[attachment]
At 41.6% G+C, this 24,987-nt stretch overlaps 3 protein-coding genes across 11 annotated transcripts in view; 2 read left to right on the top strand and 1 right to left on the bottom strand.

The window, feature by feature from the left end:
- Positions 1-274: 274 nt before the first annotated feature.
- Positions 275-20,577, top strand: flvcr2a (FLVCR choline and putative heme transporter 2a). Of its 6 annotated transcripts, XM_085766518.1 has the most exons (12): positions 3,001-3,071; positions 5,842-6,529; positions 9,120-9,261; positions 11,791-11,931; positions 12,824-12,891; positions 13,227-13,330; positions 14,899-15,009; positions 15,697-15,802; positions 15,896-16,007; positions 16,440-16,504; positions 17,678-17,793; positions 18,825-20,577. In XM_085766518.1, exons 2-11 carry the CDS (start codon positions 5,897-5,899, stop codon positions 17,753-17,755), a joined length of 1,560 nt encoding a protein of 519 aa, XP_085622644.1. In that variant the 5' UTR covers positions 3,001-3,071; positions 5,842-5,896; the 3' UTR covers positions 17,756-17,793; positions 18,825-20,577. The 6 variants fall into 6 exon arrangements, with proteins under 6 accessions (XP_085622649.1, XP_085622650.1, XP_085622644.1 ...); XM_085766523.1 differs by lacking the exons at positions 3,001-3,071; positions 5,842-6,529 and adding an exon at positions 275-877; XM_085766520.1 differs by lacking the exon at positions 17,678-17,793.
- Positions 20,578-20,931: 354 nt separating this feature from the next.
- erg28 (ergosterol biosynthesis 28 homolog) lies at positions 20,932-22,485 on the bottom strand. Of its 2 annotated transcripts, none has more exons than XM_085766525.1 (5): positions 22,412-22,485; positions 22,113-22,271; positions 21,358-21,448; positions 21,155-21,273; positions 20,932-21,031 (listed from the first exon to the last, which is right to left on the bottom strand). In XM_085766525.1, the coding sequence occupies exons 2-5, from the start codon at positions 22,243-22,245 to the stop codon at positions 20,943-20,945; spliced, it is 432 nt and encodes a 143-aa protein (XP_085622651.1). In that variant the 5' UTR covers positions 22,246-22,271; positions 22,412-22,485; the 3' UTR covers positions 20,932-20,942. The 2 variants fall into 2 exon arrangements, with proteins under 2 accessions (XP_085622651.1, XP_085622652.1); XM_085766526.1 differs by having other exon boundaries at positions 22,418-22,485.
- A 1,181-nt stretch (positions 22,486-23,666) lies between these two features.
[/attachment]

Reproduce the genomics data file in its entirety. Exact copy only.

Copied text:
At 41.6% G+C, this 24,987-nt stretch overlaps 3 protein-coding genes across 11 annotated transcripts in view; 2 read left to right on the top strand and 1 right to left on the bottom strand.

The window, feature by feature from the left end:
- Positions 1-274: 274 nt before the first annotated feature.
- Positions 275-20,577, top strand: flvcr2a (FLVCR choline and putative heme transporter 2a). Of its 6 annotated transcripts, XM_085766518.1 has the most exons (12): positions 3,001-3,071; positions 5,842-6,529; positions 9,120-9,261; positions 11,791-11,931; positions 12,824-12,891; positions 13,227-13,330; positions 14,899-15,009; positions 15,697-15,802; positions 15,896-16,007; positions 16,440-16,504; positions 17,678-17,793; positions 18,825-20,577. In XM_085766518.1, exons 2-11 carry the CDS (start codon positions 5,897-5,899, stop codon positions 17,753-17,755), a joined length of 1,560 nt encoding a protein of 519 aa, XP_085622644.1. In that variant the 5' UTR covers positions 3,001-3,071; positions 5,842-5,896; the 3' UTR covers positions 17,756-17,793; positions 18,825-20,577. The 6 variants fall into 6 exon arrangements, with proteins under 6 accessions (XP_085622649.1, XP_085622650.1, XP_085622644.1 ...); XM_085766523.1 differs by lacking the exons at positions 3,001-3,071; positions 5,842-6,529 and adding an exon at positions 275-877; XM_085766520.1 differs by lacking the exon at positions 17,678-17,793.
- Positions 20,578-20,931: 354 nt separating this feature from the next.
- erg28 (ergosterol biosynthesis 28 homolog) lies at positions 20,932-22,485 on the bottom strand. Of its 2 annotated transcripts, none has more exons than XM_085766525.1 (5): positions 22,412-22,485; positions 22,113-22,271; positions 21,358-21,448; positions 21,155-21,273; positions 20,932-21,031 (listed from the first exon to the last, which is right to left on the bottom strand). In XM_085766525.1, the coding sequence occupies exons 2-5, from the start codon at positions 22,243-22,245 to the stop codon at positions 20,943-20,945; spliced, it is 432 nt and encodes a 143-aa protein (XP_085622651.1). In that variant the 5' UTR covers positions 22,246-22,271; positions 22,412-22,485; the 3' UTR covers positions 20,932-20,942. The 2 variants fall into 2 exon arrangements, with proteins under 2 accessions (XP_085622651.1, XP_085622652.1); XM_085766526.1 differs by having other exon boundaries at positions 22,418-22,485.
- A 1,181-nt stretch (positions 22,486-23,666) lies between these two features.